More than man's best friend - Buddy is 'communal pet' at Sunrise Senior Living
In this case, "Buddy," a patient at our hospital and a communal pet at Sunrise Senior Living, played an invaluable role for my mother, Doris, who was diagnosed with Alzheimer’s disease and moved into Sunrise as a resident. His companionship, sense of humor and job as a four-legged doorbell to announce the arrival of strangers visiting the facility led us to believe that Buddy was definitely more than man's best friend.
Watching residents take Buddy for walks, seeing him scratch on resident doors while he made his rounds to say "hi," having him accompany me on the elevator, etc., were all instances where I realized how different, yet wonderful, Buddy's life was as a Sunrise communal pet.
So, it is with fond memories and great pleasure that I introduce to you "Buddy", the companion therapy dog who resides at Sunrise Senior Living facility on Plymouth Road!
Who is Buddy?
Buddy is most likely a wire haired Jack Russell Terrier mix. He is a neutered male, around 9 years old, and weighs about 30 pounds. He is unique because he is almost all white, with only two small, faded tan spots on his back. Buddy has super pink skin, a little black nose and dark brown eyes. When he is excited, he grunts and rolls around like a little piggy. Buddy is loved by the whole Community and everyone likes to give him treats!
How did Buddy end up at the Sunrise Senior Living facility?
Buddy’s original owner donated him to Sunrise in Ann Arbor in 2008 due to his history of severe separation anxiety. His owner wanted him to be in a safe environment where he would be surrounded by loving people, 24 hours a day.
With his separation anxiety, does Buddy tend to stay with a small number of residents?
Buddy has his “favorites,” but for a dog that loves people, it only takes a scratch on the belly to become his best friend. When someone walks in the door, he is quick to alert everyone. As soon as he sniffs them and they say hello, he wags his little stub of a tail in acceptance.
Does Buddy have his own personal care-giver?
Although it is a joint effort by the whole community to keep an eye out for Buddy, he is fed and let out by team members. A coordinator takes him to the Ann Arbor Animal Hospital annually for his vaccines. Occasionally he gets to go on car rides with the coordinator and, sometimes, he even gets out to the Huron River! The residents provide him with daily love and attention, and he has regular beloved residents that he sleeps with every night. Buddy also has residents take him for walks.
Did Buddy receive special training?
Buddy is extremely smart and well behaved. He easily picks up new tricks and fit in well at the community as soon as he arrived. He is very sociable and even able to perform some tricks. In this case, Buddy’s personality is what makes him so successful in this role. He is well mannered and has a wonderful disposition.
What is a day like in the life of Buddy?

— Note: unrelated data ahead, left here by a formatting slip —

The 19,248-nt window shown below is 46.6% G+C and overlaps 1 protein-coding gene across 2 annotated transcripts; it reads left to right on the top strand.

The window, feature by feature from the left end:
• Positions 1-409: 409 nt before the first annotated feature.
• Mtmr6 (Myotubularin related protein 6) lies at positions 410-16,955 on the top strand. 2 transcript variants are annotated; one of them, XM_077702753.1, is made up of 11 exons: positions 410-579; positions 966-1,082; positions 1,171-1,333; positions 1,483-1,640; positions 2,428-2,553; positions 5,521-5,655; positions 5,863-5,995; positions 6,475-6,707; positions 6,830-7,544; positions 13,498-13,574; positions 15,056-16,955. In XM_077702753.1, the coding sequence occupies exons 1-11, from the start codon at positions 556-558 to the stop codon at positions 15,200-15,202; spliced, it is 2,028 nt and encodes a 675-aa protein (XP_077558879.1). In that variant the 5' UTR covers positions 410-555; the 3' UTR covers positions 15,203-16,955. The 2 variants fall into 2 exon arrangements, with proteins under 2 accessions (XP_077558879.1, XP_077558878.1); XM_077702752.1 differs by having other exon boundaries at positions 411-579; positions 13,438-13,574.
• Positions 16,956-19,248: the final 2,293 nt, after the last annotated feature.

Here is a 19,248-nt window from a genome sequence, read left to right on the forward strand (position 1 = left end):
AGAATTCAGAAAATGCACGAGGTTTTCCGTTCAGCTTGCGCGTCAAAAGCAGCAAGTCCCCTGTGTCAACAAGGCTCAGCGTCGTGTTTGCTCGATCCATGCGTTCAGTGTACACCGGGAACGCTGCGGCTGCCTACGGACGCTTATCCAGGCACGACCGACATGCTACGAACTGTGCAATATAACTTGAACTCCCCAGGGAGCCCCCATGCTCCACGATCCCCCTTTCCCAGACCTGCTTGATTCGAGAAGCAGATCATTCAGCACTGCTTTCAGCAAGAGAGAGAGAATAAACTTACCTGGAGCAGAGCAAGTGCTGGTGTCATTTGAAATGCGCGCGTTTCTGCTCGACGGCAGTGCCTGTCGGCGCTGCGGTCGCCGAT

After a good night’s sleep, Buddy comes down to the Community Bistro each morning around 7:30 a.m. He is promptly taken outside by a team member. He then spends the day running all over the community, riding up and down the elevator, and back and forth from resident suites and coordinator offices. He also takes a few naps throughout the day.
He gets frequent, short walks around the outside of the community or spends his lunch time down by the pond behind the building. Because he is smuggled treats throughout the day from residents and visitors, he only needs to eat once a day and it is usually around 5 p.m. Then he spends the rest of the evening sitting with residents and being a good little watch dog. Around 7:30 p.m., he heads up to bed with one of the residents.
Does Buddy have interactions with other dogs or cats?
Families and friends are welcome to bring their pets to visit residents, so Buddy has many guests coming and going throughout the week. He loves meeting other dogs but is quick to let them know that the community is HIS house! Some of the residents have kitties, and he is very curious about them, sometimes even trying to sneak in to their suites to visit!
Does Buddy have the freedom to roam the entire facility?
The community is Buddy’s home, so he has a wide range! However, he is not allowed to enter the kitchen and is not allowed in the dining room during meal times.
Any closing thoughts about Buddy?
Pets are an integral part of daily life at Sunrise. Research shows that pets can help reduce stress, anxiety and loneliness. That is why each and every Sunrise community is home to at least one cat and dog. At Sunrise of Ann Arbor, Buddy is part of the family and he provides unconditional love, comfort and affection to us.
David Caddell is the hospital director of the Ann Arbor Animal Hospital, a locally owned and operated Companion Animal Hospital. David can be reached on his phone at 734-662-4474 or his e-mail at dcaddell@AnnArborAnimalHospital.com.